Don't Overdose on Coffee
Drinking more than a few cups a day may have detrimental health effects.
Researchers at Duke University found that drinking five cups of coffee a day could raise blood pressure enough to increase the risk of suffering a heart attack or stroke.
The study is significant because it was conducted while participants were working, in order to determine how caffeine affects people under everyday conditions. Past studies have shown that caffeine elevates blood pressure, but researchers only measured the effects of a single dose of caffeine over a short period of time.
In this study, 19 moderate coffee drinkers (two to five cups per day) wore a blood pressure monitor and checked their pressure every 15 minutes. In the morning, each person was given either 100 or 500 milligrams of caffeine -- dosages equal to one and five cups of coffee. Volunteers kept diaries and, at each blood pressure reading, noted where they were, what they were doing, and how much stress they were under.
The higher dose of caffeine raised blood pressure levels an average of five points. While this increase isn't excessive, most people drink coffee day after day for years -- increasing the risk for stroke and heart disease over time. In other studies, a five-point increase in blood pressure has been associated with a 34 percent increase in the risk of stroke and a 21 percent increase in the incidence of heart disease.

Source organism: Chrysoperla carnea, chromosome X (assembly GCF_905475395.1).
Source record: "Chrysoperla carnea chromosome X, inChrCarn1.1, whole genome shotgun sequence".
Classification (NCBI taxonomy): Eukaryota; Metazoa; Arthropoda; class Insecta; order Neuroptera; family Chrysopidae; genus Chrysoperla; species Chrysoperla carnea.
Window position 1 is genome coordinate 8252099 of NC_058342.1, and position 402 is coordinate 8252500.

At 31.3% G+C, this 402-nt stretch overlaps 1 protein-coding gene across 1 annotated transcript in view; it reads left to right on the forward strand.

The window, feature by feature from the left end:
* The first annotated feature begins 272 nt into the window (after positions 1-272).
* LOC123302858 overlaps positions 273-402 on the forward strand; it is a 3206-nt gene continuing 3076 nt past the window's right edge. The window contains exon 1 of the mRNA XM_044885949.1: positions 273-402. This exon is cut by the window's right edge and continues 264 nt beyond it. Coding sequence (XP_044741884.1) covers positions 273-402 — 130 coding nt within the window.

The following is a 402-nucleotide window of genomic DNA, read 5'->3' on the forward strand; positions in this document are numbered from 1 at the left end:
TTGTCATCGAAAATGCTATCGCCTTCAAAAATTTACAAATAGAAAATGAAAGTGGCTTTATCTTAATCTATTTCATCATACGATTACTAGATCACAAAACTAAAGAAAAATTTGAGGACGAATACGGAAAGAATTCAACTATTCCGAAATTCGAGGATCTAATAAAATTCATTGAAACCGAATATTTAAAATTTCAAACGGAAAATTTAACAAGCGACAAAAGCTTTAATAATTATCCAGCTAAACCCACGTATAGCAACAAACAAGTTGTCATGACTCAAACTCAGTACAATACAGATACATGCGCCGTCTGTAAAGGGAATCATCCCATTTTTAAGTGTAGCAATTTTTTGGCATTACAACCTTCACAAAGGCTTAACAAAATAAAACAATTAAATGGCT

Dr. James Lane, who has been studying caffeine for 15 years and is the lead author of the study, recommends people drink no more than two cups of coffee a day. He also suggests being more thoughtful about why you're reaching for another cup. For example, don't drink coffee because there's just a bit left in the pot or the waiter arrives to give a refill.
Record how much coffee you drink every day for a week. You may be surprised. And remember that tea, many sodas (even orange), and even decaf all add some caffeine to your daily dose.